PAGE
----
Jason also got in touch with Evans and the Council on Foreign Relations, and things began to fall into place. Brian Lowe, an intern at the foreign relations group, spent the next few months filing the paperwork for Omar's application, and then worked with a contact in the Department of Homeland Security to fill in the missing pieces. The application was finally deemed complete and approved at the end of June.
Evans and Lowe then explained to the soldiers that they had gotten as far as possible with what they could do. McFarlane wrote to Kentucky Sen. Jim Bunning for help with the next step, and his letter reached Bunning's director of constituent services, Pamela Dimmerman. She contacted the National Visa Center and kept in close communication with its staff over the next two months to ensure that they continued to move Omar's case forward.
As a result of the efforts from Bunning's office, Omar was scheduled for an immigration interview in late August, and after navigating a few additional snags with his paperwork, he was allowed to book a flight to the United States. When Omar landed in Louisville, Ky., Dimmerman was able to give him a hug. "I felt like my child came home," she said, teary-eyed.
Omar is well aware that other translators have not been so fortunate. "I think they forget us," said one Iraqi translator nicknamed "Opie," now in hiding in Jordan. Opie's arms and legs are disfigured by the scars of a chemical bomb attack, and he lives in fear of being assassinated because he is seen as a traitor.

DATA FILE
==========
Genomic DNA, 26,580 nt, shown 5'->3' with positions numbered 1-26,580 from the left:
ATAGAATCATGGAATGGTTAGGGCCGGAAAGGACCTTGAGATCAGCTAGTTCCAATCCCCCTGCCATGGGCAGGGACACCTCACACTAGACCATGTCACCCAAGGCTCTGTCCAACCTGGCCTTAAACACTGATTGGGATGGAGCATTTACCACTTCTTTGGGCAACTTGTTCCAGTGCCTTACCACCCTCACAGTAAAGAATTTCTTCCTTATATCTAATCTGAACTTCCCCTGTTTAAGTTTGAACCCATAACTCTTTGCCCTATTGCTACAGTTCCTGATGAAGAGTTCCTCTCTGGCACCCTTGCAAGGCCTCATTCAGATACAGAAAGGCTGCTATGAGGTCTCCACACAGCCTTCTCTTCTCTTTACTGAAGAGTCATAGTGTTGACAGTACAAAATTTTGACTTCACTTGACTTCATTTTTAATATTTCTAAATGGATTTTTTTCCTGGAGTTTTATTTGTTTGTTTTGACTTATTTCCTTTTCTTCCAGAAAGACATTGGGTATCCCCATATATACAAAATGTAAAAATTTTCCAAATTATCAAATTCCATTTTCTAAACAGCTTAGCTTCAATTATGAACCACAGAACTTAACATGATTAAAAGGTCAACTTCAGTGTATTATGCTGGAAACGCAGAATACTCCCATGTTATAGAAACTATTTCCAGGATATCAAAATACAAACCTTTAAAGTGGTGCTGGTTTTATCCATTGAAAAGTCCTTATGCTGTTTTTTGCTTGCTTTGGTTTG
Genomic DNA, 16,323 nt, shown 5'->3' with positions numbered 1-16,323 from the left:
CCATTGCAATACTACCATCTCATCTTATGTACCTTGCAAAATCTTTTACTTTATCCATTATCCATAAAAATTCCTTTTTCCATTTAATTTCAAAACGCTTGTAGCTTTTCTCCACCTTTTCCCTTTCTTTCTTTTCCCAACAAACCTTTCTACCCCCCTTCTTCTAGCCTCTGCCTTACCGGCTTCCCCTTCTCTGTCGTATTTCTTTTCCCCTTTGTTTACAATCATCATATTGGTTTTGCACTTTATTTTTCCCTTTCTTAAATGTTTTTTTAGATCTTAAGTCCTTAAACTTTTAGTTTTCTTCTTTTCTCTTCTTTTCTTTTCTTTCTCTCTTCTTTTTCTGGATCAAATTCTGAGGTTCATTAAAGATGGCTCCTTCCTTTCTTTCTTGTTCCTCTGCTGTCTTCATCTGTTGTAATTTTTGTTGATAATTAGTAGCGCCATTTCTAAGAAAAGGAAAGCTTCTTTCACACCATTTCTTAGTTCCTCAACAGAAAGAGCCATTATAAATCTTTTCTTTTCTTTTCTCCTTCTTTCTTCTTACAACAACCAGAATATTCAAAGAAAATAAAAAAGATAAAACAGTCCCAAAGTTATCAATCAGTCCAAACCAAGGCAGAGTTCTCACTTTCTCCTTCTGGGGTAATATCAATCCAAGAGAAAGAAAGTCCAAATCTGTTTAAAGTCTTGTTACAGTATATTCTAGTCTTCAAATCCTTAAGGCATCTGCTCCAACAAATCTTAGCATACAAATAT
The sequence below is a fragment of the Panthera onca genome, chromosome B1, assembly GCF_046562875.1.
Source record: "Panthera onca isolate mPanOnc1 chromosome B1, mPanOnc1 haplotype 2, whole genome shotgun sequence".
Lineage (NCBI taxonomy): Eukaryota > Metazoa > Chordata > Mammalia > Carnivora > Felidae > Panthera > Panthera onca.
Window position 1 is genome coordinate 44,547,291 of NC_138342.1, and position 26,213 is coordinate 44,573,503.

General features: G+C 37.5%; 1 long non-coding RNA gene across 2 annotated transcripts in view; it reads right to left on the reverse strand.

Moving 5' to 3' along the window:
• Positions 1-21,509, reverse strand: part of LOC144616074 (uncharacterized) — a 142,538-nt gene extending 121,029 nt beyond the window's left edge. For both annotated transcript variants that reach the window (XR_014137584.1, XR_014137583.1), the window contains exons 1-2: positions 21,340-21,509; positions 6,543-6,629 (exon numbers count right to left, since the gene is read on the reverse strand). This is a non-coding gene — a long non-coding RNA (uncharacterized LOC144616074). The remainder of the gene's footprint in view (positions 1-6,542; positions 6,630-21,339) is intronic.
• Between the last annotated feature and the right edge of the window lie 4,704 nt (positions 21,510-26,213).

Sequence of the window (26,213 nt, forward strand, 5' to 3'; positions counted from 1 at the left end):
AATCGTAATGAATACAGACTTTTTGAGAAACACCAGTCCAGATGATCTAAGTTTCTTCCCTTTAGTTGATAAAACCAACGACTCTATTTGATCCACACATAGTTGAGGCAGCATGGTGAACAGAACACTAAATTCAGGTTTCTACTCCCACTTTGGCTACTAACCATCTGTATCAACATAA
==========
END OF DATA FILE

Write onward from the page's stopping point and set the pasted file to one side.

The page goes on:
Yet he has no contact with the soldiers he served with, and no one to help him steer his application through the layers of bureaucracy that will face him, so Opie has little hope of gaining the kind of visa that Omar was granted. "It's not fair," he said. "I gave them my blood. I gave them my life."
While Omar and everyone who has worked with him is thrilled that he was granted a visa, some believe that the amount of effort it took will be impossible to achieve for the thousands of other refugees in the same situation.
"It's indicative of a larger problem that it took so many people and a couple of little miracles," said Lowe. "These are translators who are risking their lives to help the military. I understand there are bureaucratic challenges, but I wish there was a better way."
Jason is encouraged, however, by what they have been able to do for Omar. "It gives us hope that we can help these guys out," he said. "We get to come home and go about our lives, and these guys are still there. Maybe this will open up a dialogue and a changing of procedures to help these guys out."
As for Omar, he is excited to be in the United State, but his arrival is bittersweet. He left behind his family, his fiancee and a broken country that he hopes to be able to return to one day. "As soon as Iraq gets better again, then, of course, I'm going to head back to my country," he said.
For now, he is settling into life in Kentucky — he is looking for a job, applying for a green card and eating McFarlane's homemade waffles. McFarlane took Omar shopping in a mall for the first time this week, and they have plans to visit fairs, festivals and a high school football game.
"I feel so lucky," said Omar. "I am seeing all these new colors and new cars and new people and looking to the beginning of my new life. Anybody in my shoes would be so happy."